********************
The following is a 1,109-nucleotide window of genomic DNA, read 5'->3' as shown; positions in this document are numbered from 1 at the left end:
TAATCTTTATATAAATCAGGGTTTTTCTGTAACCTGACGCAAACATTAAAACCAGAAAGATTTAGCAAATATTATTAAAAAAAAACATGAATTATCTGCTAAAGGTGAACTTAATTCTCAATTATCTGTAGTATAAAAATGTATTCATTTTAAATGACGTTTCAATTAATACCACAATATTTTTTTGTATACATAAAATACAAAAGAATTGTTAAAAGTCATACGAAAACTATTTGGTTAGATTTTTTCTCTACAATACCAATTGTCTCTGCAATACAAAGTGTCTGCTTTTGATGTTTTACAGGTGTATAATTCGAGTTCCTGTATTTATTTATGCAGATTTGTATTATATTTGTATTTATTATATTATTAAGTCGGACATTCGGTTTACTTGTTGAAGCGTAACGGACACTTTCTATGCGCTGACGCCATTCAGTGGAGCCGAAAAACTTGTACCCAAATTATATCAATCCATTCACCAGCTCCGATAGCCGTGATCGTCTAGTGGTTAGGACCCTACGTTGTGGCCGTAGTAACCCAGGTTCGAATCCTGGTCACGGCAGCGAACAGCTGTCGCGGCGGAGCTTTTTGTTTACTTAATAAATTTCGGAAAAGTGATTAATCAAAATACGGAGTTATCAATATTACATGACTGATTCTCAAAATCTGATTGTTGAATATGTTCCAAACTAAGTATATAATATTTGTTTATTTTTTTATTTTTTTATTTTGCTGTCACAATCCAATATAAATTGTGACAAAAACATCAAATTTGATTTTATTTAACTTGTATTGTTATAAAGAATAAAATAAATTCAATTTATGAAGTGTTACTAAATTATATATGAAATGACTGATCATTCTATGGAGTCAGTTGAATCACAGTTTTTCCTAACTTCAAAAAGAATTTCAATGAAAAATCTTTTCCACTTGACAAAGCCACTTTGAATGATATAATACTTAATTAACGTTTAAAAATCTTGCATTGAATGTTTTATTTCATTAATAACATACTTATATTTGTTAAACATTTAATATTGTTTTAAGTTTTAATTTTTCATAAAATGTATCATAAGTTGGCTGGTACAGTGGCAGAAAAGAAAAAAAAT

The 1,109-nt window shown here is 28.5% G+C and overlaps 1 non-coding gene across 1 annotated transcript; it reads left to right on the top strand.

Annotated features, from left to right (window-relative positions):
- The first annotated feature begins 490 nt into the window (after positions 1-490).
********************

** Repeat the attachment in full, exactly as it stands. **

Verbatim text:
The following is a 1,109-nucleotide window of genomic DNA, read 5'->3' as shown; positions in this document are numbered from 1 at the left end:
TAATCTTTATATAAATCAGGGTTTTTCTGTAACCTGACGCAAACATTAAAACCAGAAAGATTTAGCAAATATTATTAAAAAAAAACATGAATTATCTGCTAAAGGTGAACTTAATTCTCAATTATCTGTAGTATAAAAATGTATTCATTTTAAATGACGTTTCAATTAATACCACAATATTTTTTTGTATACATAAAATACAAAAGAATTGTTAAAAGTCATACGAAAACTATTTGGTTAGATTTTTTCTCTACAATACCAATTGTCTCTGCAATACAAAGTGTCTGCTTTTGATGTTTTACAGGTGTATAATTCGAGTTCCTGTATTTATTTATGCAGATTTGTATTATATTTGTATTTATTATATTATTAAGTCGGACATTCGGTTTACTTGTTGAAGCGTAACGGACACTTTCTATGCGCTGACGCCATTCAGTGGAGCCGAAAAACTTGTACCCAAATTATATCAATCCATTCACCAGCTCCGATAGCCGTGATCGTCTAGTGGTTAGGACCCTACGTTGTGGCCGTAGTAACCCAGGTTCGAATCCTGGTCACGGCAGCGAACAGCTGTCGCGGCGGAGCTTTTTGTTTACTTAATAAATTTCGGAAAAGTGATTAATCAAAATACGGAGTTATCAATATTACATGACTGATTCTCAAAATCTGATTGTTGAATATGTTCCAAACTAAGTATATAATATTTGTTTATTTTTTTATTTTTTTATTTTGCTGTCACAATCCAATATAAATTGTGACAAAAACATCAAATTTGATTTTATTTAACTTGTATTGTTATAAAGAATAAAATAAATTCAATTTATGAAGTGTTACTAAATTATATATGAAATGACTGATCATTCTATGGAGTCAGTTGAATCACAGTTTTTCCTAACTTCAAAAAGAATTTCAATGAAAAATCTTTTCCACTTGACAAAGCCACTTTGAATGATATAATACTTAATTAACGTTTAAAAATCTTGCATTGAATGTTTTATTTCATTAATAACATACTTATATTTGTTAAACATTTAATATTGTTTTAAGTTTTAATTTTTCATAAAATGTATCATAAGTTGGCTGGTACAGTGGCAGAAAAGAAAAAAAAT

The 1,109-nt window shown here is 28.5% G+C and overlaps 1 non-coding gene across 1 annotated transcript; it reads left to right on the top strand.

Annotated features, from left to right (window-relative positions):
- The first annotated feature begins 490 nt into the window (after positions 1-490).